Blog: Helping Out the Radiated Tortoises in Madagascar
by Maris Brenn-White, DVM, MPVM, Research Fellow, Saint Louis Zoo Institute for Conservation Medicine
May 23 is World Turtle Day — a day to celebrate and commit to protecting the amazing, unique and diverse turtles and tortoises that share our planet. At the Saint Louis Zoo, we work with many colleagues to find and enact conservation solutions for turtles and tortoises around the world. I am excited to tell you about our newest collaboration and recent fieldwork to help the recovery of the critically endangered radiated tortoise (Astrochelys radiata). Saint Louis Zoo participation in this work was made possible through a Saint Louis Zoo WildCare Institute Field Research for Conservation grant and financial support by the Saint Louis Zoo Institute for Conservation Medicine, WildCare Institute Center for Conservation in Madagascar, and Saint Louis Zoo Department of Animal Health.
The radiated tortoise is an iconic species of Madagascar that lives only in the spiny forest in the southern part of the island. Radiated tortoises were once found in large numbers throughout their range, but their populations have plummeted to such an extent that, without intervention, they could be extinct in the wild within 45 years. Illegal collection for the pet trade and, in smaller quantities, for food, is a main cause of this decline. Roughly 24,000 radiated tortoises destined primarily for the illegal pet trade have been confiscated in recent years and are currently cared for by the Turtle Survival Alliance (TSA). In preparation for the first large scale release of these tortoises back into the wild, I traveled to Madagascar in February 2020 to provide on-the-ground veterinary support for pre-release health assessments and to conduct health research to assist future rescue, rehabilitation, and release efforts.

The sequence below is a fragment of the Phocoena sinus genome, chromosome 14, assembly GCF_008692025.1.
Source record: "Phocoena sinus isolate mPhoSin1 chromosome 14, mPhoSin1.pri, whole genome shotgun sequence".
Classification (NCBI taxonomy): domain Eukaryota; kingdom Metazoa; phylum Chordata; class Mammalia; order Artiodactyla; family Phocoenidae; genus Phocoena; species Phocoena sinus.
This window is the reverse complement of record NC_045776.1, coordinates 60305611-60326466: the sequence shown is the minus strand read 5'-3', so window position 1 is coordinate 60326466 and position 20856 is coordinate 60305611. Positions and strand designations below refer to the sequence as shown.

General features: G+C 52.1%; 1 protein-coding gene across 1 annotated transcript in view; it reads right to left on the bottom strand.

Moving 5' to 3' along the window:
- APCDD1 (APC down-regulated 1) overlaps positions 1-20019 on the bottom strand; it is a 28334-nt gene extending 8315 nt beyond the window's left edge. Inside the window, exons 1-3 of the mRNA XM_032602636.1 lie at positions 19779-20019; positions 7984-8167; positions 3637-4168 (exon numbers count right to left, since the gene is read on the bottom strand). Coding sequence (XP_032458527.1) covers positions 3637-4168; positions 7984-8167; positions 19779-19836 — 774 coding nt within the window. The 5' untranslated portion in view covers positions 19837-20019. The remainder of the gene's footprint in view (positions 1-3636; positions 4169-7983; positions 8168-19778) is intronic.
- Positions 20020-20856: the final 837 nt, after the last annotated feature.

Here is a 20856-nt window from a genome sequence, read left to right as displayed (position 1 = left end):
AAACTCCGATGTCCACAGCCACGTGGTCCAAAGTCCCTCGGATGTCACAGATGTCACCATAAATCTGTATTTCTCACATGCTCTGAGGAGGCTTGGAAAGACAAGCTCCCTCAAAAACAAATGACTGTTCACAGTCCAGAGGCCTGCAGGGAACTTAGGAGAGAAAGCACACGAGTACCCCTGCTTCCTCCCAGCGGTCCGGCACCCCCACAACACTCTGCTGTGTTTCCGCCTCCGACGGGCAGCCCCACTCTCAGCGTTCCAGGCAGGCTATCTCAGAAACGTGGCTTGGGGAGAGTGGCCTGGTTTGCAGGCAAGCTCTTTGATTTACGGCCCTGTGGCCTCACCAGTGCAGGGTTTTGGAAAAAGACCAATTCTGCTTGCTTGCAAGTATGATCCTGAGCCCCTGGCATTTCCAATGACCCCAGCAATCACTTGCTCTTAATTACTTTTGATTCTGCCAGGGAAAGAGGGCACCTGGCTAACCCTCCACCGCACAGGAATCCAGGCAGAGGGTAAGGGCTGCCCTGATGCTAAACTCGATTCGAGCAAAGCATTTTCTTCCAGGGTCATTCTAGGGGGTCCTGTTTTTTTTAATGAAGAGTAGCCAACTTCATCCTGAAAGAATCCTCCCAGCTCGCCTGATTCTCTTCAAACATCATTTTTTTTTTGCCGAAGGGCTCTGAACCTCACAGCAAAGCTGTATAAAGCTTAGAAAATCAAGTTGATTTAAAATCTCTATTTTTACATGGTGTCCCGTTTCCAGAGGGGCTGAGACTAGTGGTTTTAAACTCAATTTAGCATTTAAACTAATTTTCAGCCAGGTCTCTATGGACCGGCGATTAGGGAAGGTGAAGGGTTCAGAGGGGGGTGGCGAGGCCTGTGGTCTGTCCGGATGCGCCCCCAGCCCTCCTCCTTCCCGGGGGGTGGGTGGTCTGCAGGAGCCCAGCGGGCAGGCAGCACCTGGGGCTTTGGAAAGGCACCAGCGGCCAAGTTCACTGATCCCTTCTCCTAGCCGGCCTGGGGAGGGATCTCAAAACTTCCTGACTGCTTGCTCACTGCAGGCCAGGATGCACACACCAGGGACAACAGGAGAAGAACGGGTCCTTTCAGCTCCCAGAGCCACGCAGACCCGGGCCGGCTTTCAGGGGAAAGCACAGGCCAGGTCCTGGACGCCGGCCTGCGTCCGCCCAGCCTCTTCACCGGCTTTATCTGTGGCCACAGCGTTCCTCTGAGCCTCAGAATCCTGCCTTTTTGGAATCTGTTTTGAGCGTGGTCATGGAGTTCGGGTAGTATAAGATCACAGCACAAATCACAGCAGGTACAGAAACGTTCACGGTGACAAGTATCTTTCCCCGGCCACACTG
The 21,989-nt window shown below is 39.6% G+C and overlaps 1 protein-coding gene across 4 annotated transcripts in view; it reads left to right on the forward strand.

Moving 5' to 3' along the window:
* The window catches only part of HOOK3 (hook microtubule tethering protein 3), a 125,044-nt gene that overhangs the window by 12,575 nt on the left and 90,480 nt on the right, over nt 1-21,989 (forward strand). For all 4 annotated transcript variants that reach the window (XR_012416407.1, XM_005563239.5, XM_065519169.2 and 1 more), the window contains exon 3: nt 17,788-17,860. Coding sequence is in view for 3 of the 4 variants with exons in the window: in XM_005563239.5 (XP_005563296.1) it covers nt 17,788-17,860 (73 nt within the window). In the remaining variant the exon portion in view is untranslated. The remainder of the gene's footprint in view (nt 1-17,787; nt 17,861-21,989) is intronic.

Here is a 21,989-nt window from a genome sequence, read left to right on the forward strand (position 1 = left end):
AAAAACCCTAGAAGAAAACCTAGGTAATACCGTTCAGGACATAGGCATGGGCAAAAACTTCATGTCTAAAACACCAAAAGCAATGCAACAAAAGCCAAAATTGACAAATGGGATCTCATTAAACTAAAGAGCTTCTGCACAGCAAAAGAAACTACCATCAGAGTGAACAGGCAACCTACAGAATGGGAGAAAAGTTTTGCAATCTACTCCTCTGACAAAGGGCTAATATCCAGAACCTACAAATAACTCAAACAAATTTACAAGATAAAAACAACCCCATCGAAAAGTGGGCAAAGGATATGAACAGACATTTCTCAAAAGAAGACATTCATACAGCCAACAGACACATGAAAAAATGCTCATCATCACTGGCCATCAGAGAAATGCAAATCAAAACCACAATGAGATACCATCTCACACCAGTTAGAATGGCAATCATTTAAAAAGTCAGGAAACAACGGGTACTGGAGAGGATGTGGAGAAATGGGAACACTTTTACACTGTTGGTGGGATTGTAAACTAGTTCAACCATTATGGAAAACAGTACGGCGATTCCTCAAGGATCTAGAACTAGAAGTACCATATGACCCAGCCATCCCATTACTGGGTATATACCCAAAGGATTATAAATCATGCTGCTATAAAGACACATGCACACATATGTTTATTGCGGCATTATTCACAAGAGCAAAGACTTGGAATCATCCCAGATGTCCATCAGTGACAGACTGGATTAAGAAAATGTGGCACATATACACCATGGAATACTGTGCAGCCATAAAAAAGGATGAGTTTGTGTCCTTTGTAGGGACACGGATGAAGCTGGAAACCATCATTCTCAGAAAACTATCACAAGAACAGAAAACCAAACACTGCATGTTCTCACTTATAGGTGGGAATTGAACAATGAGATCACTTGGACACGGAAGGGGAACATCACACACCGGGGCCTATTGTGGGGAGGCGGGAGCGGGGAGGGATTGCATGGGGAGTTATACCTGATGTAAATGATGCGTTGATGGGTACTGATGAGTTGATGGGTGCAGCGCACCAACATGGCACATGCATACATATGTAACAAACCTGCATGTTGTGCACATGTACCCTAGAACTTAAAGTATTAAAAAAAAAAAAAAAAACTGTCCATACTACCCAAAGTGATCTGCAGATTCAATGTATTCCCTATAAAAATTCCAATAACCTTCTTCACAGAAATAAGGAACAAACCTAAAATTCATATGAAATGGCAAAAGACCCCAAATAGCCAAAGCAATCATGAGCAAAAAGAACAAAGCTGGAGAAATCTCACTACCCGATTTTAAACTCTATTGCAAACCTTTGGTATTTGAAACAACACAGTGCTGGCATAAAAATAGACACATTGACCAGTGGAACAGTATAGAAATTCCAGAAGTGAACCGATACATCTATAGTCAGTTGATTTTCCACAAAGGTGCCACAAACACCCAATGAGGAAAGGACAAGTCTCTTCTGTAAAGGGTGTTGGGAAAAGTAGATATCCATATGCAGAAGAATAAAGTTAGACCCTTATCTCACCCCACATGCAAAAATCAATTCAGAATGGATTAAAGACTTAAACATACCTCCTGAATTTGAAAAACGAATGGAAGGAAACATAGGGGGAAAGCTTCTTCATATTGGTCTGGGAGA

(Click photos to see slideshow and captions)
Photo by Maris Brenn-White Juvenile radiated tortoises
Photo by Maris Brenn-White Radiated tortoise
Getting to Madagascar
Upon arrival in the capital city of Antananarivo, I met up with Jane Merkel, Saint Louis Zoo Department of Animal Health Zoological Manager and veterinary technician. We wended our way through customs, which is always an interesting experience carrying a liquid nitrogen tank and a large duffel bag full of veterinary supplies. At Turtle Survival Alliance headquarters, we gathered with the rest of the health team: Dr. Ny Aina Tiana Rakotoarisoa (veterinarian, TSA), Dr. Bonnie Raphael (veterinarian, TSA and Wildlife Conservation Society Zoological Health Program), Dalia Ferguson (veterinary technician, Wildlife Conservation Society Zoological Health Program), and Tony Ralivaniaina (veterinary student, TSA). Another plane ride and an 8-hour drive later, we arrived at TSA's Tortoise Conservation Center (TCC) much better acquainted.
Photo by Maris Brenn-White Vet professionals Madagascar
Photo by Maris Brenn-White Path at TCC Madagascar
Photo by Maris Brenn-White Spiny forest in Madagascar
The Turtle Conservation Center consists of several acres of spiny forest and is home to roughly 9,000 confiscated radiated tortoises. It would also be our home, office and laboratory for the next 16 days. Just as with the radiated tortoise, the spiny forest only exists in southern Madagascar. It is beautiful, mesmerizing, and is, itself, endangered. In February, it was also hot. After a few moments of taking in our new surroundings, we got to work setting up a lab in the on-site veterinary clinic and gathered with Christel Griffioen (TCC Manager), Riana Rakotondrainy (Lead Keeper), and TCC staff to strategize for the coming days.